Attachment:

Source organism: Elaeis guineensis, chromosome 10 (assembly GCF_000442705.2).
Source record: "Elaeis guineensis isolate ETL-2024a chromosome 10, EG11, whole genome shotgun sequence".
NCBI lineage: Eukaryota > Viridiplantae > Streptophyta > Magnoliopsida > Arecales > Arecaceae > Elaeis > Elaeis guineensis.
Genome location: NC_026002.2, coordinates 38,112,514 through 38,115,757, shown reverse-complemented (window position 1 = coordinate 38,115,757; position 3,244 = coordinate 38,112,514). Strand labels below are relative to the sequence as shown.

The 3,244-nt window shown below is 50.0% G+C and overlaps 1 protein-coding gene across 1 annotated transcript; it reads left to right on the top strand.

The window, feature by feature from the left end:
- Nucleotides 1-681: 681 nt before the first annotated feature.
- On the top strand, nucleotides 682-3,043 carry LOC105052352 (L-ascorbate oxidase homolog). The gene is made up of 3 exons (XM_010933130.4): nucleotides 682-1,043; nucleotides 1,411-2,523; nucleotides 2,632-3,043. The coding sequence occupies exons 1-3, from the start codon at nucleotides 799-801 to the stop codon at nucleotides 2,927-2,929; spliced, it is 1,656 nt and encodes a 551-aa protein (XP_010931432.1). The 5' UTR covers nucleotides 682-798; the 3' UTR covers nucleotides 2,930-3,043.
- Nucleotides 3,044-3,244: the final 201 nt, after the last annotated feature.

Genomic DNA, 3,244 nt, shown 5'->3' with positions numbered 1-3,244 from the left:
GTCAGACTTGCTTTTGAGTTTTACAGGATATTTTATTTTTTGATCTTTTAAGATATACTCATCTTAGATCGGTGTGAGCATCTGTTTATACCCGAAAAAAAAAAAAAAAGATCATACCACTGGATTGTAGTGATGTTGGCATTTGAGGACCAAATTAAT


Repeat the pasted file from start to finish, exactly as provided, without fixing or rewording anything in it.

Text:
Source organism: Elaeis guineensis, chromosome 10 (assembly GCF_000442705.2).
Source record: "Elaeis guineensis isolate ETL-2024a chromosome 10, EG11, whole genome shotgun sequence".
NCBI lineage: Eukaryota > Viridiplantae > Streptophyta > Magnoliopsida > Arecales > Arecaceae > Elaeis > Elaeis guineensis.
Genome location: NC_026002.2, coordinates 38,112,514 through 38,115,757, shown reverse-complemented (window position 1 = coordinate 38,115,757; position 3,244 = coordinate 38,112,514). Strand labels below are relative to the sequence as shown.

The 3,244-nt window shown below is 50.0% G+C and overlaps 1 protein-coding gene across 1 annotated transcript; it reads left to right on the top strand.

The window, feature by feature from the left end:
- Nucleotides 1-681: 681 nt before the first annotated feature.
- On the top strand, nucleotides 682-3,043 carry LOC105052352 (L-ascorbate oxidase homolog). The gene is made up of 3 exons (XM_010933130.4): nucleotides 682-1,043; nucleotides 1,411-2,523; nucleotides 2,632-3,043. The coding sequence occupies exons 1-3, from the start codon at nucleotides 799-801 to the stop codon at nucleotides 2,927-2,929; spliced, it is 1,656 nt and encodes a 551-aa protein (XP_010931432.1). The 5' UTR covers nucleotides 682-798; the 3' UTR covers nucleotides 2,930-3,043.
- Nucleotides 3,044-3,244: the final 201 nt, after the last annotated feature.

Genomic DNA, 3,244 nt, shown 5'->3' with positions numbered 1-3,244 from the left:
GTCAGACTTGCTTTTGAGTTTTACAGGATATTTTATTTTTTGATCTTTTAAGATATACTCATCTTAGATCGGTGTGAGCATCTGTTTATACCCGAAAAAAAAAAAAAAAGATCATACCACTGGATTGTAGTGATGTTGGCATTTGAGGACCAAATTAAT